Week 6, 4th quarter, 8:03.Robert Spillane is the linebacker between the hash marks.

Vince Williams forces the run to the middle, back to Robert Spillane, who can’t get off the block to make the tackle and Terrell Edmunds has to run the play down. Spillane improved at getting off blocks as the season progressed, but he isn’t a Buck linebacker. He’s not a guy you want attacking blockers like Vince Williams.

In coverage, Robert Spillane has the advantage over Williams.

Week 8, 3rd quarter, 11:59. Robert Spillane moves out to cover the slot to the bottom of the screen.

Spillane comes out to cover J.K. Dobbins, sending Vince Williams in to blitz. Spillane shows great timing challenging routes like this, and he’s more than a match for most running backs and the less athletic tight ends. Vince Williams isn’t a great cover linebacker. He’s built for battling blockers, not for quickness and change of direction, but that doesn’t mean he’s terrible.

Week 13, 3rd quarter, 14:51. Vince Williams is the linebacker to the bottom of the screen, between the hash marks and the numbers.

Washington made a point of attacking the Steelers linebackers in the passing game. Here they expect that the route taking Williams deep will give room to get the wide receiver running free on first and 23. You can see Vince Williams isn’t the quickest at changing directions, but his intelligence and anticipation gets him to the ball in time to limit any yards after the catch. Vince Williams knows the defense and executes the mental aspect of the game at a high level, and that keeps him a serviceable linebacker in coverage.

Vince Williams is to the left side of the screen, lined up behind #78 on the offensive line. Robert Spillane is on the hashmarks.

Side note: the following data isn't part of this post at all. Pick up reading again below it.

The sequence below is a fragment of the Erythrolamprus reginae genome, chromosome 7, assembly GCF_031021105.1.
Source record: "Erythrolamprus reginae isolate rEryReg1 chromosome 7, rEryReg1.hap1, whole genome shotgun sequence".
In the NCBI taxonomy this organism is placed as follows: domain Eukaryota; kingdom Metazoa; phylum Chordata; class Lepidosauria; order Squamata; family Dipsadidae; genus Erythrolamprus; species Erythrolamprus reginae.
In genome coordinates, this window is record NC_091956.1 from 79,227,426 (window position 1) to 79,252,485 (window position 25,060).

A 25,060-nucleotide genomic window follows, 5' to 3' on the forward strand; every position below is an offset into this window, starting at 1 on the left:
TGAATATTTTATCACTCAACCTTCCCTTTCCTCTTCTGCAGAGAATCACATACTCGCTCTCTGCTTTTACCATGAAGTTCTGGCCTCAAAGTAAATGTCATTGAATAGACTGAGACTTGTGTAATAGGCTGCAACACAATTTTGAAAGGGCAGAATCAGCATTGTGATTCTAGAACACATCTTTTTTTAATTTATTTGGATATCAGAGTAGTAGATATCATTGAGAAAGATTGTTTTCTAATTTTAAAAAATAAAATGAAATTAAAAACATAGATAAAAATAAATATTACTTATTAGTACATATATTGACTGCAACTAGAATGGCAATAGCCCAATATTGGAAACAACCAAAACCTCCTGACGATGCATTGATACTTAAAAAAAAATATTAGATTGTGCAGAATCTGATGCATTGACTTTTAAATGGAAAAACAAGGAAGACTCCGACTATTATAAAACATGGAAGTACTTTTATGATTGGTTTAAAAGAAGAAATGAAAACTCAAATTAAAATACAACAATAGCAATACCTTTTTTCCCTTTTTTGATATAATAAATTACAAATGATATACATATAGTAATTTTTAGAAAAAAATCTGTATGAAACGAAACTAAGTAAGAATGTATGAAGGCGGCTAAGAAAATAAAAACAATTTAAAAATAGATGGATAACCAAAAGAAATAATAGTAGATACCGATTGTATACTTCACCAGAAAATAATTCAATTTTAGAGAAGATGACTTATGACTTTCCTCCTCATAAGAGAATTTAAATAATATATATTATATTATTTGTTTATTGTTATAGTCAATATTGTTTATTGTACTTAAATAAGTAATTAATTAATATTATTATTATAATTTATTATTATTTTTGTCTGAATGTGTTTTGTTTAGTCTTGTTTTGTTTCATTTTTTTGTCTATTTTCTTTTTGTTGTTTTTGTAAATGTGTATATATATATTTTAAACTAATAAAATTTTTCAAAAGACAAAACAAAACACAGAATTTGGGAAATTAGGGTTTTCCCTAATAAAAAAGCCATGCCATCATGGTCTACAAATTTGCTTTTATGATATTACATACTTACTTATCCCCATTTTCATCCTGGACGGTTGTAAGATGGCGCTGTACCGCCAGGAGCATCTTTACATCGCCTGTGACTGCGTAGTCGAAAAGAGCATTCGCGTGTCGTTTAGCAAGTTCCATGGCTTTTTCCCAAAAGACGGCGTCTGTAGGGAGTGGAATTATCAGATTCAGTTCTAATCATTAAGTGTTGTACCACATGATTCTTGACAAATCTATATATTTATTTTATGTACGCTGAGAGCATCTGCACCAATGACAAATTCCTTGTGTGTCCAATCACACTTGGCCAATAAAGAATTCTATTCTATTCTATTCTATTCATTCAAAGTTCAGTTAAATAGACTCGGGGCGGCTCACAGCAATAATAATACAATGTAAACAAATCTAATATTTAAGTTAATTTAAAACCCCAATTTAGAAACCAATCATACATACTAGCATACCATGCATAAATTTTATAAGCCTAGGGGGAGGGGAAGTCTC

This isn’t bad coverage from Vince Williams manned up on a pretty good receiving tight end. He’s smart enough to get the most out of the contact he’s allowed to make at the 5 yard mark. The real star of this play is Robert Spillane’s “Hug Blitz.” Spillane is responsible for the running back who stays in to block. He does a great job of rushing to the back, staying in line with him until the back is fully committed to his block, and Spillane records a sack. Spillane is fantastic on these blitzes, showing ability to break off and cover when the back slips out and to finish the rush if they don’t.

Of course, Vince Williams is also a good blitzer.

Week 7, 3rd quarter, 3:44. Vince Williams is the linebacker in the middle of the hash marks.

Williams is ready to blow up a run, and when he sees it’s play action he just side steps Derrick Henry and gets a sack. Vince Williams is better as a run blitzer turned pass rusher than Robert Spillane, because he’s better at beating blockers. You can also see Robert Spillane (#41) react to the play action and drop into coverage on this play. Both of these linebackers were valuable to the Steelers and they played well together when Bush went down, and with help from other players, the defense still thrived despite missing Bush.

Spillane is better in coverage, and better at blitzing when his man stays in to block. Vince Williams is better in run defense, and in taking on blockers to keep Devin Bush free to make plays.


The Point:

As you can see from both lines of thinking, Robert Spillane and Vince Williams bring different strengths and weaknesses to the Steelers linebacker room. What the Steelers will need to figure out in 2021 is both how and when to utilize each player for maximum output. Getting the right guy on the field at the right time alongside Devin Bush will only make this defense even better.

Since defense is often the reactionary unit, it would likely come down to offensive personnel on the field as to whether or not Williams or Spillane would be the best player to deploy. Even though both players have their strengths, it’s also not as if they have such a glaring weakness that if a team tries to get certain defensive personnel out there to exploit they can still get the job done. After all, it’s Devin Bush who should be the driving force of the inside linebackers with others complimenting him based on the situation. Also, if the Steelers need to sit Bush for some snaps, deploying both Williams and Spillane is an option as well because those two played really well together in 2020.